How can I reuse, recycle or upcycle old tshirts?

TshirtKarlie emailed over a clever idea that she saw on the Martha Stewart show recently – shopping bags out of old tshirts:

First the bottom hem of the shirt was sewn closed.

Next the neckline was opened up by tracing a large bowl and then cutting out a large half circle.

Finally, the sleeves were cut off.

It’s a great idea for t-shirts that are too baggy (ahem) or misshapen to go to charity shops – and when they’re worn out as bags, the fabric can be recycled again anyway.

Any other clever ideas for reusing old tee shirts?

(Photo by goodsignal)

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25 Responses to “How can I reuse, recycle or upcycle old tshirts?”

  1. Bobbie says:

    They can be used to make quilts which are warm and cozy. They make great rags once completely worn out. Another sewing trick is to use another T-shirt to extend the bottom and make a dress.

  2. Delusion says:

    They make AWESOME outside “flares.” The material most t-shirts are made of are perfect for this.

    You will need a large tall “melting pot” used for candle making. Some canes & old t-shirts, hemp cord and wick

    Rip the t-shirts into pieces (do not use any motif imagery, just plain sections of material.

    Wrap them around the top part of the cane, not to thick! Take a long thick wick and lie it against the t-shirt section with a small bit at the top overhanging. Bind it and the t-shirt to the cane with hemp cord.

    Melt / heat the wax in the pot. When it reaches the right temperature start dipping. It is more successful to have a tub of cold water so you go:

    Dip in wax, dip in water, dip in wax, dip in water etc until you build up a nice head of wax.

    Let it dry and then stake into the ground outside during a barbeque or whatever and light. They burn gently and really stand out!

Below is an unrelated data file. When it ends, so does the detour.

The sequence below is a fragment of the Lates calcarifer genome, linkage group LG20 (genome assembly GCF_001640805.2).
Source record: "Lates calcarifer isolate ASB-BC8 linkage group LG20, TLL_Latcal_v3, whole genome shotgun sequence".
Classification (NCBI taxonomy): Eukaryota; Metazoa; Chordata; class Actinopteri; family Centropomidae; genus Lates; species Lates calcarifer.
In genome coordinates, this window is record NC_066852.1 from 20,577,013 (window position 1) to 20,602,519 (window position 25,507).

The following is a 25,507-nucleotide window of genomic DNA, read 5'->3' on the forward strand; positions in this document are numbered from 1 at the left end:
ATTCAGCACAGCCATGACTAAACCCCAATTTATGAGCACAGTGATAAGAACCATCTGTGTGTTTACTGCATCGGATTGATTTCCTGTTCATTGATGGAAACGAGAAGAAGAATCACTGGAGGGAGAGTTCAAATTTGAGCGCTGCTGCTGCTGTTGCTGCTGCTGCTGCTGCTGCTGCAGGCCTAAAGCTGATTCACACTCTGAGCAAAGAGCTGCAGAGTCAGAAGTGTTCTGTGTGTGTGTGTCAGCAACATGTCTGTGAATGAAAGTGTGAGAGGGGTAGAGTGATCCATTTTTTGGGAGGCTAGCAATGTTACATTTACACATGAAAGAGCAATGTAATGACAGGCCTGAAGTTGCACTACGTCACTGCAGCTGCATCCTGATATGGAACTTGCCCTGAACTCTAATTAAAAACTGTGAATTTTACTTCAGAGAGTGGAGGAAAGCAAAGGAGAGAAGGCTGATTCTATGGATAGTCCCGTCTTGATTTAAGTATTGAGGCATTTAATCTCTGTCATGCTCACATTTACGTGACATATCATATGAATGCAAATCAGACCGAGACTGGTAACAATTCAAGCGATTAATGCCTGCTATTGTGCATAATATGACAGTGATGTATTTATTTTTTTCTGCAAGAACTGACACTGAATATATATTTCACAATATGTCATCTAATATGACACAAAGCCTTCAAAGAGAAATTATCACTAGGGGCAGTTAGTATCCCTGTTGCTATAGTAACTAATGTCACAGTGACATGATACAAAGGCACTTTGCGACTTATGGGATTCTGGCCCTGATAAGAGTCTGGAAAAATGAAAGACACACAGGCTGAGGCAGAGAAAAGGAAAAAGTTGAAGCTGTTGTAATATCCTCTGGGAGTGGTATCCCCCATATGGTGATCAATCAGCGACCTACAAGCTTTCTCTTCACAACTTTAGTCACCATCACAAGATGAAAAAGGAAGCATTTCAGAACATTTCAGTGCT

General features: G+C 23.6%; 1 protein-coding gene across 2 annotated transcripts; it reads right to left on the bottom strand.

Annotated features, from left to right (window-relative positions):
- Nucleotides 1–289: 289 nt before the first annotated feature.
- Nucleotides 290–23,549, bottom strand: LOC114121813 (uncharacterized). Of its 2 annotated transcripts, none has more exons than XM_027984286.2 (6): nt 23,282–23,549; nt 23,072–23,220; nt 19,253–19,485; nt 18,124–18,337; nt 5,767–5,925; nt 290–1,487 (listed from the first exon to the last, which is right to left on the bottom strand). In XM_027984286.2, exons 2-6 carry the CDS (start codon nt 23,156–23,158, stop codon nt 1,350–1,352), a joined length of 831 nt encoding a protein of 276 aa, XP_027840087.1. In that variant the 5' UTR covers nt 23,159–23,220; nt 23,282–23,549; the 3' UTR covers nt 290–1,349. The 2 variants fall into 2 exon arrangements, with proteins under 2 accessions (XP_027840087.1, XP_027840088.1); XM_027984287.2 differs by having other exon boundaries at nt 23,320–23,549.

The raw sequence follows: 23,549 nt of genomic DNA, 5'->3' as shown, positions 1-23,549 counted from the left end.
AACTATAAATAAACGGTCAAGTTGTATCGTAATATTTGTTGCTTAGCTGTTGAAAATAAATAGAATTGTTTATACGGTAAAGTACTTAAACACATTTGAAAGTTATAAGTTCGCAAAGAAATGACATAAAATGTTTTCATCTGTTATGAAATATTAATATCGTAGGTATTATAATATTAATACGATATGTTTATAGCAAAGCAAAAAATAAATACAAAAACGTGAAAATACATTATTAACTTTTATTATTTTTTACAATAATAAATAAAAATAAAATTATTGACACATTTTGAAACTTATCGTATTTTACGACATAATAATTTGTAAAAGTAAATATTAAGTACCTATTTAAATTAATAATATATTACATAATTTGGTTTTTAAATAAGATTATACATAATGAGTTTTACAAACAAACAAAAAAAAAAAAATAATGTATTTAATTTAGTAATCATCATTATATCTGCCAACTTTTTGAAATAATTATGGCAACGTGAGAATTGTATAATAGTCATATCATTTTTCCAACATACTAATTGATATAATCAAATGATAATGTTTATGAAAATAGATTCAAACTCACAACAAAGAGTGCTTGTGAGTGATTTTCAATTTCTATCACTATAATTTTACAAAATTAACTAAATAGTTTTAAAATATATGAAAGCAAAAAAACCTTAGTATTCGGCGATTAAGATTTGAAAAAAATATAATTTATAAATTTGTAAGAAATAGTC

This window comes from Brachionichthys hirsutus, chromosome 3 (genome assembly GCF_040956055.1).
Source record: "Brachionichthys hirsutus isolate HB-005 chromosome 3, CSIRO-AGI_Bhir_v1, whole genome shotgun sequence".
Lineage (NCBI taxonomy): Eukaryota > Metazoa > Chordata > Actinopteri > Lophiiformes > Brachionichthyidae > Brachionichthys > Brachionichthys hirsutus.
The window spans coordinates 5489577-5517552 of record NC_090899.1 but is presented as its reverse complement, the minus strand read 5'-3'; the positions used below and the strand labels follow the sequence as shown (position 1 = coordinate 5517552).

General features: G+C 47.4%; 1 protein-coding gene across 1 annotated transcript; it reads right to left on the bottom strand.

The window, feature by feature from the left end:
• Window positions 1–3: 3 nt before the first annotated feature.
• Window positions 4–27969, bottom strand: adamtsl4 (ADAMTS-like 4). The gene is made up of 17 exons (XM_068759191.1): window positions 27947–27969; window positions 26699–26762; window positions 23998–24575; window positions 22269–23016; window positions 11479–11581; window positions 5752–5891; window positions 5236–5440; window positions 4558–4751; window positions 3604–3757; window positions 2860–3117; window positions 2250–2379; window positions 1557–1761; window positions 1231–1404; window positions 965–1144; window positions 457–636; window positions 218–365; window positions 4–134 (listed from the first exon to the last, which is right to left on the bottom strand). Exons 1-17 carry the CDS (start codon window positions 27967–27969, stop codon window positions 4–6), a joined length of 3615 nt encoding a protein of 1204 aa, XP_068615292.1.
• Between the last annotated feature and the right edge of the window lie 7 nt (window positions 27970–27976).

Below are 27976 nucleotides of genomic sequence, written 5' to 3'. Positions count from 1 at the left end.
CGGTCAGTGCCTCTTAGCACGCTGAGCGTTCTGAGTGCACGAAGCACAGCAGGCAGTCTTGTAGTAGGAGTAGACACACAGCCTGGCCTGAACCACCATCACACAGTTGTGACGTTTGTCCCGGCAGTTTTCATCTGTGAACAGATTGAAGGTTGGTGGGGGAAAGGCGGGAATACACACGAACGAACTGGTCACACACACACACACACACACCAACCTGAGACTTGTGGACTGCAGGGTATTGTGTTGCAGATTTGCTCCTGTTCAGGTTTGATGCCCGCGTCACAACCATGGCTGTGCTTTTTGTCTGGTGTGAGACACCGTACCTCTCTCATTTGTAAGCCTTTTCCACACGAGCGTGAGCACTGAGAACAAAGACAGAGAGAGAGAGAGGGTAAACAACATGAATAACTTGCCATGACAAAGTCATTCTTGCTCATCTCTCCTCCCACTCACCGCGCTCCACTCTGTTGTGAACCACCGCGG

PS: obviously make sure they are stood securely, and not near overhanging etc branches

    They can be

  3. Áine says:

    Try this link for intrustions on how to make underwear out of old t shirts!

  4. Jana says:

    Here’s a bathmat I made out of old tee shirts:

    I’ve also knitted and crocheted rugs and bathmats with tee shirt yarn and keep a basket of tee yarn at all times.

  5. Melinda says:

    I’ve seen great memory quilts from old t-shirts that came from special events.

    There is a lot of work on t-shirts on a website called

    Old t-shirts can also be cut into strips and woven, crocheted or knitted into washable rugs for small spaces, such as bathrooms.

  6. Lily says:

    You could sew a variety of them together to make curtains, or make pillows out of them.

  7. dddana says:

    i compiled a bunch of t shirts and made a curtain out of it, then i used the scraps as rags or bits to patch holes in jeans.

  8. Charlie says:

    I seen on the HGTV She’s Crafty show where she takes the t-shirt and re upholsters chair seats with them, looks reeeally good

  9. Shabnam says:

    I use them as rags for cleaning and shining. nothing better than an old cotton shirt!